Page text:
It’s been a while since I’d created a number dotnet projects and supporting solution using the command line so I had to refer to the documentation to keep me right. As I had just created a number of projects adding each one to the solution is a little tedious so when I’d spotted I could use globbing patterns) I thought this would save time and a few key presses.
I’ll be helping out at RGUHack this coming weekend so I thought I’d pull together a few links from some of the Azure services available which might help the students build something awesome a little quicker. Hopefully the students have taken advantage of Github’s Student Developer Pack to pick up some free Azure credit, but if they haven’t, its easy to get started for free at https://azure.microsoft.com/en-us/free/
If you find yourself needing to create a simple ping endpoint often used by load balancers as a quick check to see if traffic can be directed to your site, rather than complicating the simple and creating an MVC controller etc consider simple middleware.
I’d recently had to create a self-signed certificate for use in IdentityProvider4 and was coming up against problems when using the default options with New-SelfSignedCertificate PS module.
Identity Server was throwing “CryptographicException: Invalid provider type specified” and I had ensured the user account had access so it should have been all good. After a little bit of digging it turned out the private keys were not accessible from .NET. David Christiansen’s blog post helped me track down the issue but with a little more research I ended up with the following PowerShell to create a working certificate avoiding additional steps I didnt understand ;).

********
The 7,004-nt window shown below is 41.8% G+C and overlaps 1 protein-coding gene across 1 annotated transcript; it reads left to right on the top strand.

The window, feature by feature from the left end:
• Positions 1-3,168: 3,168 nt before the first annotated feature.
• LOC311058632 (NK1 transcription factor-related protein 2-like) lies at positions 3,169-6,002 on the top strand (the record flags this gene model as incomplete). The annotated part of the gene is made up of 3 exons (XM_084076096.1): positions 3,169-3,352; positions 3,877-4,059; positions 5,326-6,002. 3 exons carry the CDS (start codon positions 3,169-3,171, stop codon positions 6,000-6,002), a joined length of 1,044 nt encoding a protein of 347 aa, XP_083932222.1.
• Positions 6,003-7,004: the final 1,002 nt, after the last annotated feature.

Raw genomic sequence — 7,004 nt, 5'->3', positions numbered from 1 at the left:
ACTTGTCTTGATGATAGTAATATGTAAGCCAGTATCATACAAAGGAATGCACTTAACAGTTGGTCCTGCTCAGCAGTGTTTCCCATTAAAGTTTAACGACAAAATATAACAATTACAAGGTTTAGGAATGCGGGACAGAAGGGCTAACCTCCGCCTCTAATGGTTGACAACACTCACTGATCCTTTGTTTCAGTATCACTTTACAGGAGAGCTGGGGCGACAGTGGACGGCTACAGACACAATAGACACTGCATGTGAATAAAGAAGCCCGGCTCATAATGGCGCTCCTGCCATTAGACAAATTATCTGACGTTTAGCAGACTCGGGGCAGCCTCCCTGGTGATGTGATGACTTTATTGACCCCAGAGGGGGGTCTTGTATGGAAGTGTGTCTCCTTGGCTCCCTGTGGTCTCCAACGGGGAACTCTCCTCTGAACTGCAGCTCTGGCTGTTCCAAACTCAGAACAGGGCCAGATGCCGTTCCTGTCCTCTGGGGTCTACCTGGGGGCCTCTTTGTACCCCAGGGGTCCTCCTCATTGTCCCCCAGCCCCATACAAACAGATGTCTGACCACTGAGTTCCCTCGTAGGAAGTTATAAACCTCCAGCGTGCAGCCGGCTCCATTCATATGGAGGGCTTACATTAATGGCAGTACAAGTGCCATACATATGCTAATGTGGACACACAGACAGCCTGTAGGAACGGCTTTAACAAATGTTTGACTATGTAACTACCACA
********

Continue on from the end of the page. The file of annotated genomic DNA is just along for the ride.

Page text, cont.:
If you’re new to running Bash on Windows like me chances are you’ll type some huge long command only to be presented with a nice message telling you that permission was denied and then you realise you forgot “sudo”. Rather than typing the whole thing again prefixing with sudo this handy alias will save you a few keystrokes:
- Edit bashrc (vi .bashrc)
- Add the alias “ffs=‘sudo $(history -p !!)’”
- Restart/open bash console
And in case you struggle with vi here is a handy cheat sheet.
A great and easy way to avoid the double-bounce issue and prevent getting duplicate entries etc is to use the SingleClick property of the RadButton.
I’ve no idea how I’ve not encountered this RadButton setting before now, saves wiring up custom OnClientClick events…
Ok, I started off with the best intention of blogging more regularly but 18 months between blog posts was not quite the cadence I was aiming for! Shortly after setting up the blog I rebuild my machine and completely failed in setting up Octopress, following my own steps in [“A Blog Is Born”] just wasn’t working, I was encountering more problems than I knew how to fix I think because most of the tools weren’t playing nicely with each other on Windows so I gave up in a huff until an easy solution came along.
At some point, for no obvious reason, I kept encountering an error when updating some NuGet packages, the error (TF14092) was basically telling me a file could not be modified as there was a pending delete. Experience has taught me that there is generally a reason for sudden changes in behaviour and after a little analysis I eventually worked it out.
So I’ve decided to start a blog, not for the first time, I’ve had a few attempts on a couple of different platforms from a custom web app to Umbraco and I’ve probably got stuff on Geeks with Blogs and Blogger too. This time I’m going for an Octopress and GitHub Pages combo and I know little of either! Thankfully both are fairly well documented and hopefully be able to learn a few things along the way.